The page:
We first perform a simulation without applying advective tendencies of θ and qυ and relaxation of u and υ (simulation 0228D) for the 28 February case. It is shown by the blue curves in Fig. 10 that such a configuration yields vertical profiles that have a large deviation from the ERA5 data (cyan curves) and dropsonde measurements (gray curves). The θ profile from WRF-LES differs considerably from ERA5 above the boundary layer and the qυ profile shows a more humid boundary layer than the ERA5 (the ratio of qυ from “both” to that from “ERA5” is 1.32 averaged within the boundary layer with a depth of 2.4 km during the measurement time). The u and υ profiles from WRF-LES deviate from the ERA5 and dropsonde measurements. When θ¯/t and q¯υ/t are applied (simulation 0228C), θ and qυ profiles from WRF-LES agree well with the dropsonde measurements as shown by the red curves in Fig. 10. However, u and υ profiles still deviate from the ERA5 data. We then only apply the u and υ relaxation to the WRF-LES (simulation 0228B). As shown by the green curves of Fig. 10, u and υ profiles from WRF-LES are in good agreement with dropsonde measurements even though θ and qυ profiles differ from the measurements. This naturally leads to the configuration of applying advective tendencies of θ and qυ together with u and υ relaxation to uERA5 and υERA5 (simulation 0228A). Such a configuration leads to vertical profiles (θ, qυ, u, and υ) that are comparable to ERA5 data and dropsonde measurements as shown by the black curves of Fig. 10. Therefore, this combined forcing and relaxation scheme is justified to simulate the two CAO cases. Evolution of the vertical profiles for simulations 0228A, 0228B, 0228C, and 0228D are shown in appendix D. As also shown in Fig. 10, the magnitude and time evolution of cloud water simulated by WRF-LES are sensitive to the boundary layer meteorological conditions.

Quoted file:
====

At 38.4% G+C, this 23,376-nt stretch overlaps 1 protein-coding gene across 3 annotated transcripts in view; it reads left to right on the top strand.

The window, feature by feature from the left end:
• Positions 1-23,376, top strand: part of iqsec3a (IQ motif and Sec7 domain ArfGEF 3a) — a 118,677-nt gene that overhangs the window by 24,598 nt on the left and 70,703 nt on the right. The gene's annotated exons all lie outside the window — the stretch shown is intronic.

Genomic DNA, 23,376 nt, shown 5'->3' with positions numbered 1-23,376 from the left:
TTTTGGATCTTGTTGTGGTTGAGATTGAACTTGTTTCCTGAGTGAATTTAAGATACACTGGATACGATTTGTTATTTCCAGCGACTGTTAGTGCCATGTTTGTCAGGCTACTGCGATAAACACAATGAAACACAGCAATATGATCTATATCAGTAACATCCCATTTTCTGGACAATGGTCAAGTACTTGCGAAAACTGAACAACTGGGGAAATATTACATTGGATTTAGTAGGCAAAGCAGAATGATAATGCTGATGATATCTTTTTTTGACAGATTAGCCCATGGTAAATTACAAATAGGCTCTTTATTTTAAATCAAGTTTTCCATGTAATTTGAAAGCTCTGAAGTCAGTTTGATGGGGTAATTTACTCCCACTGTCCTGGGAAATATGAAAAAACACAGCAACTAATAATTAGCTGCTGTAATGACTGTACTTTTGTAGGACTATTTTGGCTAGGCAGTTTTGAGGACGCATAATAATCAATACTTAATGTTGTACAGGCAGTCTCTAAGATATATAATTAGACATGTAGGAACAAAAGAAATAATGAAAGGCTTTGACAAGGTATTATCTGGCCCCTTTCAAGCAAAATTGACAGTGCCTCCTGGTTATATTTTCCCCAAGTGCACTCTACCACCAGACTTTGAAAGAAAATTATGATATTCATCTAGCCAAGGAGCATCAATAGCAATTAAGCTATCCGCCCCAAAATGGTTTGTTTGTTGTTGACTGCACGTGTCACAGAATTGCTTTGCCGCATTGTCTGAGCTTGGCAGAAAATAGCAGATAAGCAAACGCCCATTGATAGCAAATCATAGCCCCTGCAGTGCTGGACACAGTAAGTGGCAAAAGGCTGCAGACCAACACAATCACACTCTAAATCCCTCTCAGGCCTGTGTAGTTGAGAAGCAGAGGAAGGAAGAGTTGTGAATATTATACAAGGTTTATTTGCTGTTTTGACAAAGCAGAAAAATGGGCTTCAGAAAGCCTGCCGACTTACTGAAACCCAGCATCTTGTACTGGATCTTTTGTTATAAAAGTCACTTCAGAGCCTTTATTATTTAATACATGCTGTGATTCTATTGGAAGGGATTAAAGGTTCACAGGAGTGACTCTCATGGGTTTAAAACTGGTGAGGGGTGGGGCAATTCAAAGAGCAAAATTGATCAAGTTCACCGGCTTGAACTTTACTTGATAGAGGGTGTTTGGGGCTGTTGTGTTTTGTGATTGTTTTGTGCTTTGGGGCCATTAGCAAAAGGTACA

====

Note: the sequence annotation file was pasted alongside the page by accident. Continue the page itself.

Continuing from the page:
Fig. 10.
Fig. 10.

Domain-averaged vertical profiles for simulation 0228A (black curve), 0228B (green curve), 0228C (red curve), and 0228D (blue curve) with the corresponding input forcings shown in Fig. 9 for the 28 Feb case during the measurement time listed in Table 1. The cyan curve represent profiles from the ERA5 data averaged during the measurement time and the gray curve represent the ones from dropsonde measurements. Heat fluxes are from ERA5 data: SHF(t0) = 79.91 W m−2 and LHF(t0) = 305.02 W m−2.

Citation: Journal of the Atmospheric Sciences 79, 1; 10.1175/JAS-D-21-0123.1

Applying θ¯/t and q¯υ/t leads to a colder and less humid boundary layer (cf. simulation 0228C and 0228D) but allows the boundary layer to grow higher. This results in a deeper cloud layer with a reduced amount of the liquid water content qc, which is enhanced by a factor of 2 by applying u and υ relaxation (cf. simulation 0228B to 0228D). We then examine the time evolution of LWP. LWP peaks around 1600 UTC and then starts to decrease as shown in Fig. 11, which could be due to the solar heating. The shortwave (SW) cloud forcing at the top of atmosphere increases with increasing LWP at a fixed time as indicated by the dashed lines in Fig. 11. To validate the simulated LWP, we compare it with the RSP retrievals during the ACTIVATE field campaign. As shown in Fig. 12a, the WRF-LES (shown as the black line, averaged over the measurement time) agrees reasonably well with the RSP measurement. This further illustrates that the WRF-LES is able to capture the cloud formation and evolution in this case study. We also tested the tendencies and relaxation forcing for the 1 March case, which yields the same conclusion as for the 28 February case. Figure 12b shows that the WRF-LES underestimates the frequency of lower LWP values (less than 100 g m−2) but overestimates the frequency between 200 and 400 g m−2 for the 1 March case.